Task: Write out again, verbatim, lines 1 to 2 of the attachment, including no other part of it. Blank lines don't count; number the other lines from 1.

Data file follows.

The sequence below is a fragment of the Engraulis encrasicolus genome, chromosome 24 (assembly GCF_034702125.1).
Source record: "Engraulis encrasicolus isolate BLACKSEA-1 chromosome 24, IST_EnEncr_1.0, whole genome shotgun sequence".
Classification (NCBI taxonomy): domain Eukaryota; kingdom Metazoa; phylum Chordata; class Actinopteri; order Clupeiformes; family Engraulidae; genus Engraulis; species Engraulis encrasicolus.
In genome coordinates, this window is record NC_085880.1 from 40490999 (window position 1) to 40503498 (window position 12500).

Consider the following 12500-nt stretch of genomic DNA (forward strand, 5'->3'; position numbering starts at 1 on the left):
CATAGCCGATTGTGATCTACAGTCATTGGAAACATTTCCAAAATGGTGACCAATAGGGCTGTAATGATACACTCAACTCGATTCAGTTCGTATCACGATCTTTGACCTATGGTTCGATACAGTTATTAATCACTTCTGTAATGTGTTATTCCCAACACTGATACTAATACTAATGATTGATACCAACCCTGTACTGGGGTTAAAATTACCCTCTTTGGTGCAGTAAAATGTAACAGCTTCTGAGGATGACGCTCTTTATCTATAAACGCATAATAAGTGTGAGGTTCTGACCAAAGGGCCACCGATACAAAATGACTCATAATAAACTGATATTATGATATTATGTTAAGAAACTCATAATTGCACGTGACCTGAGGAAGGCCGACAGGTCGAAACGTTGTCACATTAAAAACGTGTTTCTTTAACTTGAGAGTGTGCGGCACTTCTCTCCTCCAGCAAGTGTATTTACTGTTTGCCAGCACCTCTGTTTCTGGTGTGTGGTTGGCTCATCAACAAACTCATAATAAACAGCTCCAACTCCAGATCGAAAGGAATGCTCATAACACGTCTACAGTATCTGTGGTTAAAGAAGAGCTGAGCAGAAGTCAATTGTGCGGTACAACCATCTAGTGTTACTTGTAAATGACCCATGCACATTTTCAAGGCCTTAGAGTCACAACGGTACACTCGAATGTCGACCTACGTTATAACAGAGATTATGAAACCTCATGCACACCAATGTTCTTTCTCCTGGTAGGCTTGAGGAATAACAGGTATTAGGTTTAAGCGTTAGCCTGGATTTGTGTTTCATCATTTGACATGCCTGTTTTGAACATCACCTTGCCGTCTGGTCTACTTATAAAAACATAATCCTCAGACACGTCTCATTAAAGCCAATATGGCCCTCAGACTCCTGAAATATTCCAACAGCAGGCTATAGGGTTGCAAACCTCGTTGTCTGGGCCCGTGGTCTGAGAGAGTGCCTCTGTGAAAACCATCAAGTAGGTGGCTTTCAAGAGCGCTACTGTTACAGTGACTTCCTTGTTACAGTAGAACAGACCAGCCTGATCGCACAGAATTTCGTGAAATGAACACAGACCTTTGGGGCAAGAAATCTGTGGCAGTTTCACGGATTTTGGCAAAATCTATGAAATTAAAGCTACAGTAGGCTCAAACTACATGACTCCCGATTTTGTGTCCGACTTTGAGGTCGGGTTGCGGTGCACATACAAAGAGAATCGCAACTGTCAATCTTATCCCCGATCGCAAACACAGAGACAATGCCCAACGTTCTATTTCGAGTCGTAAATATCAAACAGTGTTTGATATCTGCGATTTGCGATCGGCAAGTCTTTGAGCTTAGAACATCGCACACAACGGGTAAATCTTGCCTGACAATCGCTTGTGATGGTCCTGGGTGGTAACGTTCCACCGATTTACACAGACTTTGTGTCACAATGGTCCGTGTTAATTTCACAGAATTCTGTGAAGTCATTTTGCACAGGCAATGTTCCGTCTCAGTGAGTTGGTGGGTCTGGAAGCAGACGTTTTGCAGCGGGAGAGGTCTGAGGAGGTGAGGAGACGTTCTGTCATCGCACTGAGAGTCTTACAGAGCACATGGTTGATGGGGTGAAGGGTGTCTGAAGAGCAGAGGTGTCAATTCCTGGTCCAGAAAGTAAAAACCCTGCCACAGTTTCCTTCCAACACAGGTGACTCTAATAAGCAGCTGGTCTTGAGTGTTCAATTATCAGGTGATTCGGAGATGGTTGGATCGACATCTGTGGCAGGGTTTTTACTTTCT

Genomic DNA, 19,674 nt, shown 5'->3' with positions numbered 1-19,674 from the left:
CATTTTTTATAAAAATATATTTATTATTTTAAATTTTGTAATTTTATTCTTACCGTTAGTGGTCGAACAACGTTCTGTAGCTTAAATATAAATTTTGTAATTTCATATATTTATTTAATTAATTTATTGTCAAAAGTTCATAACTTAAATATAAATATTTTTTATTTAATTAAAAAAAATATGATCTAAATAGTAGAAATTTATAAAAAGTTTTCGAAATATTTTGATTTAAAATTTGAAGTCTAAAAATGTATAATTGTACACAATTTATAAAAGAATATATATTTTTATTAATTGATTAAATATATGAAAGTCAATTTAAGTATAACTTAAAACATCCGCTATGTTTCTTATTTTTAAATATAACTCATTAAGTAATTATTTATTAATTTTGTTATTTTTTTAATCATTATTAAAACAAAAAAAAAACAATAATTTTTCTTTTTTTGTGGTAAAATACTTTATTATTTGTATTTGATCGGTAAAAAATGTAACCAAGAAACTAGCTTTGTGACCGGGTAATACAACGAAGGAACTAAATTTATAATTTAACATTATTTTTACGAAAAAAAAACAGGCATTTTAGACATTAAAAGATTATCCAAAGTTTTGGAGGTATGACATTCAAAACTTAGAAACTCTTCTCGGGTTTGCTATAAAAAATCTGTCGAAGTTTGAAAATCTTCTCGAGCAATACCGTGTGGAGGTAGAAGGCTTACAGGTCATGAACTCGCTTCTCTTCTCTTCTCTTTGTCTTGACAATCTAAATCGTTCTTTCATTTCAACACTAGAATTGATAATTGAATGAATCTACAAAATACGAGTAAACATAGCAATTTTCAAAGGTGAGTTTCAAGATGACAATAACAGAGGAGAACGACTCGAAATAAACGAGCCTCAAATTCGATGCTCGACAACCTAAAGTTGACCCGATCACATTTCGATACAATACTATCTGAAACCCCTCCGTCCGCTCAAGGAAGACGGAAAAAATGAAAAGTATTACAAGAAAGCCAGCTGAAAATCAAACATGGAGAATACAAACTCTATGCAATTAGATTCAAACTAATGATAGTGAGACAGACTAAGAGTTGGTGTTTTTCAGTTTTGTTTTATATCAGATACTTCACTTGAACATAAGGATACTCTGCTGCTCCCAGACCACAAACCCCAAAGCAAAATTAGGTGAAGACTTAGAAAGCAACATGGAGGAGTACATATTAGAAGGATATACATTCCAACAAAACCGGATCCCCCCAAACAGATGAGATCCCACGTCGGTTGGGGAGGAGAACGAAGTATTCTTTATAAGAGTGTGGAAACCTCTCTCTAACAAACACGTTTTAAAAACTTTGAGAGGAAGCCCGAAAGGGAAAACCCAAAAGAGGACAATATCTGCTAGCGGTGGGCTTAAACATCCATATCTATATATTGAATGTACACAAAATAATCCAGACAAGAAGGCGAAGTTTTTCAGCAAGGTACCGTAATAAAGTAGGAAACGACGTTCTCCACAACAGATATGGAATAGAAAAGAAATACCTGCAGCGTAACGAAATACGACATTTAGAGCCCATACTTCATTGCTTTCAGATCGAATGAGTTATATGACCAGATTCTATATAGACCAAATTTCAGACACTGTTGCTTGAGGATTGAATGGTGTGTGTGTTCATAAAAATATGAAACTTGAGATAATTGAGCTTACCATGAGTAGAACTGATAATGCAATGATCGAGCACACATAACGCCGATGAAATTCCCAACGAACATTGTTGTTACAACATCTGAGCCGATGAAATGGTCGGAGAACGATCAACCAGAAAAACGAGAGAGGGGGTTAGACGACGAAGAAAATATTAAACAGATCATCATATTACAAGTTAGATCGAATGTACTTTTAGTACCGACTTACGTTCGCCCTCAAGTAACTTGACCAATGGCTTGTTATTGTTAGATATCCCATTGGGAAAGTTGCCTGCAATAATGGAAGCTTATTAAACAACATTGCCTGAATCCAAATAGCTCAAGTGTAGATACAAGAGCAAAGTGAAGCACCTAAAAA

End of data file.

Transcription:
The sequence below is a fragment of the Engraulis encrasicolus genome, chromosome 24 (assembly GCF_034702125.1).
Source record: "Engraulis encrasicolus isolate BLACKSEA-1 chromosome 24, IST_EnEncr_1.0, whole genome shotgun sequence".